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Filtering App Insights Server-side Trace messages

Writing Sitecore Logs to Azure Application Insights in IAAS/On Prem

Sitecore’s installer for Azure app services installs a neat feature; a Log4Net appender that writes Sitecore log entries to Application Insights as TRACE messages. Nifty! However, for reasons I cannot comprehend, this is not included in the normal installer. That’s a terrible shame, as App Insights is still useful for Sitecore running on actual tin or in a VM.

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Writing Sitecore Logs to Azure Application Insights in IAAS/On Prem

Filtering App Insights Server-side Dependency messages

So, previously I’ve written about filtering out all the successful Dependency messages going to App Insights. What about unsuccessful ones, though?

My Sitecore instance seems have a failing dependency that is clogging up my logs. It’s the same as mentioned in this StackExchange question. It doesn’t seem to cause any issue, though… and it isn’t every environment either. Anyway, I’d like to block it. Telemetry processors to the rescue…

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Filtering App Insights Server-side Dependency messages

Filtering App Insights server-side Health Check requests

So, again, I’m trying to tame Application Insights. My logs are filling up with various requests for different health-check URLs. These get requested, over and over, day after day, and all are recorded in App Insights as Requests. However, I don’t care about these requests if they’re successful. In fact, I only care about if they fail. Can I exclude them?

Yes, I can. I’ll build a telemetry processor to filter them out.

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Filtering App Insights server-side Health Check requests

Filtering App Insights Successful server-side dependencies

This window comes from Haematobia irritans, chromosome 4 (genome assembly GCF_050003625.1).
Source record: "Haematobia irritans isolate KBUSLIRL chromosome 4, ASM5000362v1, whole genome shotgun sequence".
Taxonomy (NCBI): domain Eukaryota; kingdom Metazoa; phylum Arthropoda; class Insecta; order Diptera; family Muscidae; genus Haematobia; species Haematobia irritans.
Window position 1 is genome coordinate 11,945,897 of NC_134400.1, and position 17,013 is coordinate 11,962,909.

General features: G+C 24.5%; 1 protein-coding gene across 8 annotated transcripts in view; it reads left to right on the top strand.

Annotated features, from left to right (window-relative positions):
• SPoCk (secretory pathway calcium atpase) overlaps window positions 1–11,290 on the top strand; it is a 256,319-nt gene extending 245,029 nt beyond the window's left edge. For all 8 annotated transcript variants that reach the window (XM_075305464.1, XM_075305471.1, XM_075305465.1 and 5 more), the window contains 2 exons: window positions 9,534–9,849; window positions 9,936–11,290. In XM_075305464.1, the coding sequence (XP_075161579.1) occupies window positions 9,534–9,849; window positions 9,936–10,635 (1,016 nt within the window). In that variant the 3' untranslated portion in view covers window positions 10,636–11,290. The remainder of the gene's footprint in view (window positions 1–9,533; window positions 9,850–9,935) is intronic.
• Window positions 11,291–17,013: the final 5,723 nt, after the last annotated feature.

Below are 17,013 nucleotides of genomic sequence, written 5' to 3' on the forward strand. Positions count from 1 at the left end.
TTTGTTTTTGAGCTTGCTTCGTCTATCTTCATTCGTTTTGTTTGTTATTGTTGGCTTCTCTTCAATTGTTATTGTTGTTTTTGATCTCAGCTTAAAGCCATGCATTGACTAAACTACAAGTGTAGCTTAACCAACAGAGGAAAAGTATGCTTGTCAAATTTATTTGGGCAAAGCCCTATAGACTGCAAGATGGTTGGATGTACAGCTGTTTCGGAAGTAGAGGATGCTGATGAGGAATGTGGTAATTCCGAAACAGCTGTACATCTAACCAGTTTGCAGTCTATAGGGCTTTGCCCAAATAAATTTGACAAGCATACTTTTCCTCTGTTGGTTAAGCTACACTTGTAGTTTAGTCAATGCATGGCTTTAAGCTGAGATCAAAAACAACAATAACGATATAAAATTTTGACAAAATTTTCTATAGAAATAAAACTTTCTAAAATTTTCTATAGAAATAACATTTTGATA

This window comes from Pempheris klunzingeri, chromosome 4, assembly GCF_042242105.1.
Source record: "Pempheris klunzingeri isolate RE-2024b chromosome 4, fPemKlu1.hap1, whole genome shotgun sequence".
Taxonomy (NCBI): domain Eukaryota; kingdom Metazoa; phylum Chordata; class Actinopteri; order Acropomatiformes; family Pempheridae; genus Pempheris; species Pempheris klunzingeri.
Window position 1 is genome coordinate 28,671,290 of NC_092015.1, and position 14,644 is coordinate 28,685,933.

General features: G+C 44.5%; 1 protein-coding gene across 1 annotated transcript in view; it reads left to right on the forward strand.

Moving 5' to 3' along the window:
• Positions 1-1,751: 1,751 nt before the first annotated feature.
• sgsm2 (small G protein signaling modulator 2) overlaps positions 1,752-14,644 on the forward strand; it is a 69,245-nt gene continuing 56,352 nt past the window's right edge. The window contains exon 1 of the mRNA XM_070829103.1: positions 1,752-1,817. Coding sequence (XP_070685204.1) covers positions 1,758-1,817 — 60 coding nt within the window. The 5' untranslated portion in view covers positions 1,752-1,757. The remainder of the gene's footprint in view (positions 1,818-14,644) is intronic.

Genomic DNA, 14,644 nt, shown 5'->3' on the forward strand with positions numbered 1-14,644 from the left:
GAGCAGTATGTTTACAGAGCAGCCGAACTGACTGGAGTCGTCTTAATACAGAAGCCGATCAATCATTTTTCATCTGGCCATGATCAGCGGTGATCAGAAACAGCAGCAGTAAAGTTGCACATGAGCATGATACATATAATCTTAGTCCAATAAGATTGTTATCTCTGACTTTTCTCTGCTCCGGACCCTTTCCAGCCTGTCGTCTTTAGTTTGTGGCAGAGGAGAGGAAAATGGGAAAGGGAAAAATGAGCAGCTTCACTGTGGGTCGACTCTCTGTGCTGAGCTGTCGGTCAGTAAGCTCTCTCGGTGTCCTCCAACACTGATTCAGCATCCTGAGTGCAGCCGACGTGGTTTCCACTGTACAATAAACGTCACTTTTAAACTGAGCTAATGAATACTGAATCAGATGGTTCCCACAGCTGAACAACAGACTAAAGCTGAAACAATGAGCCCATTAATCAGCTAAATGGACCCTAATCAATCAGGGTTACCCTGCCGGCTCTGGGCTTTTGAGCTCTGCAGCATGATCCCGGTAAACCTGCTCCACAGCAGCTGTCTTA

Application Insights can record the performance of your dependencies – so things like requests to SQL server, MongoDB, etc.. That’s great – but it can become VERY verbose. I find frequently that most of my allocation of data is spent tracking every damn SQL statement run – and there could be hundreds in a single page load.

You can just turn on Dependency tracking completely – but that seems a bit of nuclear option. What if there IS a problem? I want to know about it!

Well, you can create your own Telemetry filter instead:

public class SuccessfulDependencyFilter : ITelemetryProcessor
{
	private readonly ITelemetryProcessor _nextProcessor;

	public SuccessfulDependencyFilter(ITelemetryProcessor nextProcessor)
	{
		_nextProcessor = nextProcessor;
	}

	public void Process(ITelemetry telemetry)
	{
		DependencyTelemetry dependencyTelemetry = telemetry as DependencyTelemetry;
		if (dependencyTelemetry != null)
		{
			if (dependencyTelemetry.Success == true )
			{
				return;					
			}
		}

		_nextProcessor.Process(telemetry);
	}
}

This ITelemetryProcessor will check if the telemetry is a successful Dependency, and if it is, end processing (i.e. don’t write anything to App Insights).

To use it, add it to the ApplicationInsights.config in the TelemetryProcessors section:

Obviously, this means that if you have problems like a slow dependency that is still eventually successful then you won’t have any telemetry to show you that – but it VASTLY reduces the data being captured.

Filtering App Insights Successful server-side dependencies